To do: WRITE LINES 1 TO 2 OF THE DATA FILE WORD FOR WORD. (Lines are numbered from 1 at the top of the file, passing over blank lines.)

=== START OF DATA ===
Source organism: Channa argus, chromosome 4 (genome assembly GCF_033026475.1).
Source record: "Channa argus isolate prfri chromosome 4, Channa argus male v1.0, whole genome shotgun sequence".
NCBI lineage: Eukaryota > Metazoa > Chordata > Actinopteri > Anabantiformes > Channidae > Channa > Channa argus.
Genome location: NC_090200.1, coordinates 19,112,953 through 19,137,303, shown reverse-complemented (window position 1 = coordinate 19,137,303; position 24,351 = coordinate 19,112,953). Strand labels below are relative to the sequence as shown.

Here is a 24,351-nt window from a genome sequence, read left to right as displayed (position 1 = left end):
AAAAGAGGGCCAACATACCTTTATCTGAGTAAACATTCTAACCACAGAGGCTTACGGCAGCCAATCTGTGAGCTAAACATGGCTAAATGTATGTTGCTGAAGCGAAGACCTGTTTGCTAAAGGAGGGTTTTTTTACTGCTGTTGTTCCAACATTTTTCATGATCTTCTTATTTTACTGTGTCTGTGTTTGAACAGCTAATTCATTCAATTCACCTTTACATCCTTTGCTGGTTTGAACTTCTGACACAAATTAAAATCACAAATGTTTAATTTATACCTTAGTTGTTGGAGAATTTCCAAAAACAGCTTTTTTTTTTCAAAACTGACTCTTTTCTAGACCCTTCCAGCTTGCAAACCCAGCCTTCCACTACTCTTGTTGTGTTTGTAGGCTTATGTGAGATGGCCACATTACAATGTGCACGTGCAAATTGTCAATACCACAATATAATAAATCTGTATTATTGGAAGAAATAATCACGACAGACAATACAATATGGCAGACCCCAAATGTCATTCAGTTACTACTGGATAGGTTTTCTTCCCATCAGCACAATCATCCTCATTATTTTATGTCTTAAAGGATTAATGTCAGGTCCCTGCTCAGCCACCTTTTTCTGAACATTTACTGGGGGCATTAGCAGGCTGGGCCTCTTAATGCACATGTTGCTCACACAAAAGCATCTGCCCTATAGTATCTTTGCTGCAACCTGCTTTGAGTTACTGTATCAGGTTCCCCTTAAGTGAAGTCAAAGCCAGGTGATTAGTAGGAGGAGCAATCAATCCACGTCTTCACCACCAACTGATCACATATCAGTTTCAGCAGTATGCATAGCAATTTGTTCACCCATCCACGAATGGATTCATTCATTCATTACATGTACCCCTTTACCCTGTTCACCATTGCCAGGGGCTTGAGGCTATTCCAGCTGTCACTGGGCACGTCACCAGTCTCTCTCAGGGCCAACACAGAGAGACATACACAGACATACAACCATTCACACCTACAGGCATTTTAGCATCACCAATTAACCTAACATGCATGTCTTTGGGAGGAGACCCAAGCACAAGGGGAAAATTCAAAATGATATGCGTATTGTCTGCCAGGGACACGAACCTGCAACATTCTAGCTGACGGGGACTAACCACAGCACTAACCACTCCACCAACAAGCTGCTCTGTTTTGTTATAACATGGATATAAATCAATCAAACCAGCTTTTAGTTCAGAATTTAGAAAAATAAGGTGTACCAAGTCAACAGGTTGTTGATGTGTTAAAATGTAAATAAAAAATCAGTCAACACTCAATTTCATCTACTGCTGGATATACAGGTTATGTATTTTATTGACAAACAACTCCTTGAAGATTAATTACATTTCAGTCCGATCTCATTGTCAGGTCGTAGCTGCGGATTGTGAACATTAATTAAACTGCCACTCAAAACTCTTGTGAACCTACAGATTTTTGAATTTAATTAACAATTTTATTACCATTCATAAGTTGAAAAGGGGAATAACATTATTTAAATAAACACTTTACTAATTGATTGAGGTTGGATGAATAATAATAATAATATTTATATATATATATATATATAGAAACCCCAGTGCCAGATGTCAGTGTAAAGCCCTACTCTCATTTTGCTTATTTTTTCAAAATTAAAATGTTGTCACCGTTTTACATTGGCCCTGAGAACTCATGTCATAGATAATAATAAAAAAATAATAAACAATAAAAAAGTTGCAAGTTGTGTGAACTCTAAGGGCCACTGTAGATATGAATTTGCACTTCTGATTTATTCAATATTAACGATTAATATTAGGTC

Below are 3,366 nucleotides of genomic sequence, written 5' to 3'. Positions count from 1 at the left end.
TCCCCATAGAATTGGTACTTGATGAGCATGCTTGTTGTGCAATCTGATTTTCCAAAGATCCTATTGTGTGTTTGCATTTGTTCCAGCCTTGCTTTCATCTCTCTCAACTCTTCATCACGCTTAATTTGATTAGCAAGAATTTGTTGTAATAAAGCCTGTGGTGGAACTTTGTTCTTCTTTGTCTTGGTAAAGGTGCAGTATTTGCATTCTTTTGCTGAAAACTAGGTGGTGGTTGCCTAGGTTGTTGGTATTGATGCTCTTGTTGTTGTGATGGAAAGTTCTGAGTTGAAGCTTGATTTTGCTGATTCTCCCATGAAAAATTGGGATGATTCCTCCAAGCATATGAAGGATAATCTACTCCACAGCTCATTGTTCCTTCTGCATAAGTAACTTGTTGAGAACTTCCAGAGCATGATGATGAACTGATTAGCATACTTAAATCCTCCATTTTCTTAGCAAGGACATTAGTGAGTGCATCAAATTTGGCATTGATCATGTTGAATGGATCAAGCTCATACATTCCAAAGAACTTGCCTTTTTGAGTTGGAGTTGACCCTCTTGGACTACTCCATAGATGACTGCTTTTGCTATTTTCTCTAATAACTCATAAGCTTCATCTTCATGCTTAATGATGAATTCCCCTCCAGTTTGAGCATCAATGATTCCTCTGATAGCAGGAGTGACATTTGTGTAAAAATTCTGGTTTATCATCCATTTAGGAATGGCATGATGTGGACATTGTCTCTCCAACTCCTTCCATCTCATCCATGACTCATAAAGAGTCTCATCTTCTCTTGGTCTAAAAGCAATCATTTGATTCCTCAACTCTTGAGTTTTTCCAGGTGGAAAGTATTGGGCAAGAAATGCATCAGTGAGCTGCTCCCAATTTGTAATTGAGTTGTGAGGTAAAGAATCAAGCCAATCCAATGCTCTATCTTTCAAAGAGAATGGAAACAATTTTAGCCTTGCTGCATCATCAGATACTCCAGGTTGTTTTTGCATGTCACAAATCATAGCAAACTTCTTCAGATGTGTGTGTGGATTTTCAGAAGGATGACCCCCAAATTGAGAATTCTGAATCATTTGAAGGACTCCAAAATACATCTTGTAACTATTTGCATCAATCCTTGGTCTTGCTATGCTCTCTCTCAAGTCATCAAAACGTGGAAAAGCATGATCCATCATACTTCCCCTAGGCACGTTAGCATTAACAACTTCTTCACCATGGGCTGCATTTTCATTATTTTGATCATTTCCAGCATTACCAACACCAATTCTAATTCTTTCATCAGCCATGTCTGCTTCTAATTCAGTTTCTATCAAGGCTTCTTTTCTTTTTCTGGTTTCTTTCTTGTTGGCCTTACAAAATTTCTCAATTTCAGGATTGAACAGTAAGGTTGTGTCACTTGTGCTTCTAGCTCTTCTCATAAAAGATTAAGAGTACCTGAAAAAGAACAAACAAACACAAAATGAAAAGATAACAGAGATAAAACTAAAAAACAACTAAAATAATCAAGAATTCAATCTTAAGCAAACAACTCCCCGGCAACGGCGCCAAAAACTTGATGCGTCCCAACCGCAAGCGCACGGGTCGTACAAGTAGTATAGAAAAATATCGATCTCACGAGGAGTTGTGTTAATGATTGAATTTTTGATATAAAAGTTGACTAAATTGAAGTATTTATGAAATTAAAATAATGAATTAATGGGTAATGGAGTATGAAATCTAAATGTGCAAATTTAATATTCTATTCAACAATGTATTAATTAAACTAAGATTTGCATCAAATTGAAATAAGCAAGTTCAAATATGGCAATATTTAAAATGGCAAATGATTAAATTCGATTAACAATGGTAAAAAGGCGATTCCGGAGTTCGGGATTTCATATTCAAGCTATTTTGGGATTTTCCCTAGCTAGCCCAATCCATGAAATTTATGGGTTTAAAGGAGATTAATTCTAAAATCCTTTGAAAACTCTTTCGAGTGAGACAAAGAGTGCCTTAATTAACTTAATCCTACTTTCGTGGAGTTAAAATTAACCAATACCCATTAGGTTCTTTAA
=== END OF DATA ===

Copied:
Source organism: Channa argus, chromosome 4 (genome assembly GCF_033026475.1).
Source record: "Channa argus isolate prfri chromosome 4, Channa argus male v1.0, whole genome shotgun sequence".